Let us consider the outcome of those policies of economic stability and competence. One difficulty for Conservatives is that they cannot cope with the fact that the British people now see the Labour party as the party of economic competence. The Conservative party finds it difficult to stomach the fact that the British people recognise that the Labour party has travelled a tremendous distance and demonstrated--not just promised--in four years that it can be trusted to manage the economy. The outcome of the policies is clear. We have the lowest inflation for 30 years and we have low interest rates. The average family now pays £1,200 per household a year less for their mortgage than they did in 1997. That is a significant contribution to household income. The Government have created 1 million new jobs, and we have the lowest unemployment for 26 years.

We should remember that it was not so long ago that we were being told that mass unemployment was a price worth paying for low inflation. For a long period during

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the reign of the Conservative party, the British people were told that they could not have low unemployment and low inflation at the same time because it was managerially impossible. In fact, I think that it was Lord Lamont who said that unemployment was a price worth paying. That was an insensitive and disgraceful comment, and this Government have demonstrated that unemployment is not a necessary price to pay for the creation of a low-inflation Britain. It is a Labour Government who have delivered low interest rates, low inflation and low unemployment.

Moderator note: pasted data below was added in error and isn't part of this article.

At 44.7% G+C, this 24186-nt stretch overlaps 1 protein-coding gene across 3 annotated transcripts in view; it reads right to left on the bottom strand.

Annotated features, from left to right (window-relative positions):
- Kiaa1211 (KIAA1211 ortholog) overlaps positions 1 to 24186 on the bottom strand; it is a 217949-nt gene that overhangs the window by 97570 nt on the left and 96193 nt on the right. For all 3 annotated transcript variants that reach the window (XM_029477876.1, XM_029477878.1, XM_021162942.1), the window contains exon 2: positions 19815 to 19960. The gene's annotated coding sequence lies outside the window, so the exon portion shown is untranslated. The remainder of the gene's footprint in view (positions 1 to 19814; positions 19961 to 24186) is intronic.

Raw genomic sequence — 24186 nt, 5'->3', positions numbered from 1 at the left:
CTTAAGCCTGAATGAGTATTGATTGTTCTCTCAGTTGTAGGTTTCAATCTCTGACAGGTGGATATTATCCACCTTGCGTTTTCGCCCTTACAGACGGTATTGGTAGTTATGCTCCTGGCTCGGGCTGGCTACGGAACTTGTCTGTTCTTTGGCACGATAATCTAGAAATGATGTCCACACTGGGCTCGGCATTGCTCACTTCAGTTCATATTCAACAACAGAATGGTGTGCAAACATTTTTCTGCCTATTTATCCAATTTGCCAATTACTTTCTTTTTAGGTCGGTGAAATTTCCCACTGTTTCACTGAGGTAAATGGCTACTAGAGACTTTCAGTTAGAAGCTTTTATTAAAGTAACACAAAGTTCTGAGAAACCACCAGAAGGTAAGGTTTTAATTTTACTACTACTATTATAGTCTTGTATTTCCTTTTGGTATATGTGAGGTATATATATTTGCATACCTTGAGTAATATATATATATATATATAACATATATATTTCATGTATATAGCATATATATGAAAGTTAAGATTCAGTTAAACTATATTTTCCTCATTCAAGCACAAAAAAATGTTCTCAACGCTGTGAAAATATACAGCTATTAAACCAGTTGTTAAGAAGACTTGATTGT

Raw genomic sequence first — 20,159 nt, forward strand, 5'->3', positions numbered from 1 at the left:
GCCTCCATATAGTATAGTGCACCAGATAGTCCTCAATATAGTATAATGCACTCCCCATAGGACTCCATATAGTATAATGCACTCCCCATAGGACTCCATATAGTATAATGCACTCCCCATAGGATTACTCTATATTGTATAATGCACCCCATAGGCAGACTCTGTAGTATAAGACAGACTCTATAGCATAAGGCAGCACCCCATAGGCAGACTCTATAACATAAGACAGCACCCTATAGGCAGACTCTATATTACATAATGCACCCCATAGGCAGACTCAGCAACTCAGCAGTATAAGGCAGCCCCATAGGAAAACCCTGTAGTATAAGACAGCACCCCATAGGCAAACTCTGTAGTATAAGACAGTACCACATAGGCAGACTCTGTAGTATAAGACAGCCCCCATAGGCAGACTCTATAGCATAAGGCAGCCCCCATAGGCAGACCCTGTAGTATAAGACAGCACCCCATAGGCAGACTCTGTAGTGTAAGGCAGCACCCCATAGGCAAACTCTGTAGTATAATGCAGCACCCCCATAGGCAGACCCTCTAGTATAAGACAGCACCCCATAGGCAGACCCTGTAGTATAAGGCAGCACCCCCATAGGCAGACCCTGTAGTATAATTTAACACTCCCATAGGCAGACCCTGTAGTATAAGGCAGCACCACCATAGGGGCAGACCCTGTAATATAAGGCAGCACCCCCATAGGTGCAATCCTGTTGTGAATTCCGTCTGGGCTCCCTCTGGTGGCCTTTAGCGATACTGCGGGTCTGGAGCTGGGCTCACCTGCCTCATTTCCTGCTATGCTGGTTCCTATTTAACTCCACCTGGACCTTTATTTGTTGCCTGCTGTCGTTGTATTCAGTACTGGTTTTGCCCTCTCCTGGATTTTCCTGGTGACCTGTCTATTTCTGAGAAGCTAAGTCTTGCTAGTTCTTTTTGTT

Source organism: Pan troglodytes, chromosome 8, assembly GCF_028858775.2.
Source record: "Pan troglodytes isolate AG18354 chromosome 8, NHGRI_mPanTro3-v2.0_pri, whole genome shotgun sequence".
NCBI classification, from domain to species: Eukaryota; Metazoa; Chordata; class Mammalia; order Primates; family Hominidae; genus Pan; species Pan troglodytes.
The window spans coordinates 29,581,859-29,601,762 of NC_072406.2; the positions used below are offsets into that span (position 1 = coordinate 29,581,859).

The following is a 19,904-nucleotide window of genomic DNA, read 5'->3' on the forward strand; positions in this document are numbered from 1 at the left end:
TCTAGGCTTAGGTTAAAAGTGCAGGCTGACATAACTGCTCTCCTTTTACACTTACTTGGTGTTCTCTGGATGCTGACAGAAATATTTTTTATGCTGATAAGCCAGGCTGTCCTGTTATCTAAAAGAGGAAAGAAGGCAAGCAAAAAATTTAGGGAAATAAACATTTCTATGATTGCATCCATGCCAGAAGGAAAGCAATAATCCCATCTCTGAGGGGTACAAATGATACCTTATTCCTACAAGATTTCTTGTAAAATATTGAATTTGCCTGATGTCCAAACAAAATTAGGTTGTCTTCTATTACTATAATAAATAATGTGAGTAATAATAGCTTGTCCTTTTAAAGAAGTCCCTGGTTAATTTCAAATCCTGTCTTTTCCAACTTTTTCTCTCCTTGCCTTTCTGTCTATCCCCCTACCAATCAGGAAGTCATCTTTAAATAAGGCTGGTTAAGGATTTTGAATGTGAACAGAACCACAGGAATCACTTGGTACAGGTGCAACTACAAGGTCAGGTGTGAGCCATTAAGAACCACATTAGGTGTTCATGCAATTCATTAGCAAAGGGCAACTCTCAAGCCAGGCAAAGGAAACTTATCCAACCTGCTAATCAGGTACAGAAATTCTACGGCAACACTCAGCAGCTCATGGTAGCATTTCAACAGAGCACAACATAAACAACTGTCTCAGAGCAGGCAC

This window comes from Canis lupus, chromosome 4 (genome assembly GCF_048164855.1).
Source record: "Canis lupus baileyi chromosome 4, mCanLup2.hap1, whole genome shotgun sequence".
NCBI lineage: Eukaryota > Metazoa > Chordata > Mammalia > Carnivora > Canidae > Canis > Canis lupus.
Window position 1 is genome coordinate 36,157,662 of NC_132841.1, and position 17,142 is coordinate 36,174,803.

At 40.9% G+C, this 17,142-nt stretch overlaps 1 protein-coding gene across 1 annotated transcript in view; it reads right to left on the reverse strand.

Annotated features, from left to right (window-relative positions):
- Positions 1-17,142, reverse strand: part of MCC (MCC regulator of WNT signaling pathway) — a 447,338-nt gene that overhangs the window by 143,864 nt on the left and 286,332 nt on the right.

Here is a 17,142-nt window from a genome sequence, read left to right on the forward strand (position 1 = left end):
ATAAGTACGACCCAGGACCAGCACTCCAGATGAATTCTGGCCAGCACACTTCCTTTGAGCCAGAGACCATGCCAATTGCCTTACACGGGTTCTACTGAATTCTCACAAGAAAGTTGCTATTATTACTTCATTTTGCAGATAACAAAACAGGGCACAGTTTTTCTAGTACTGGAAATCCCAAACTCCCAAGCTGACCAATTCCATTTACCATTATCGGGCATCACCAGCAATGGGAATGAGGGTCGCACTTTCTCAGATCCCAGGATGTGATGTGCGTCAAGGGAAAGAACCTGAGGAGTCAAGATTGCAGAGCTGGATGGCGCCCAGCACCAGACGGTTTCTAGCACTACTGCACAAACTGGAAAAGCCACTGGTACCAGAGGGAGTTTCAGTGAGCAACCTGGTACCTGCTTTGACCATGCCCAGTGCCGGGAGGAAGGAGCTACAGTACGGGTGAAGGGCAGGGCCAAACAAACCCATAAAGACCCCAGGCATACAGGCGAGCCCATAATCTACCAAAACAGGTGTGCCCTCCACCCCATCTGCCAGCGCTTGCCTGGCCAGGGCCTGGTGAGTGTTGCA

All that does not mean that there are not job losses--of course there continue to be people who lose their jobs. In recent weeks in my constituency, I have seen the sad loss of the East Lancs paper mill, which had offered a number of very important jobs and played an integral part in the community of Radcliffe, which is an important part of my constituency. What is important now to those who have lost their jobs is an opportunity to get another one, and that there will be investment in their area and community to give them hope, so that they are not consigned to long-term unemployment.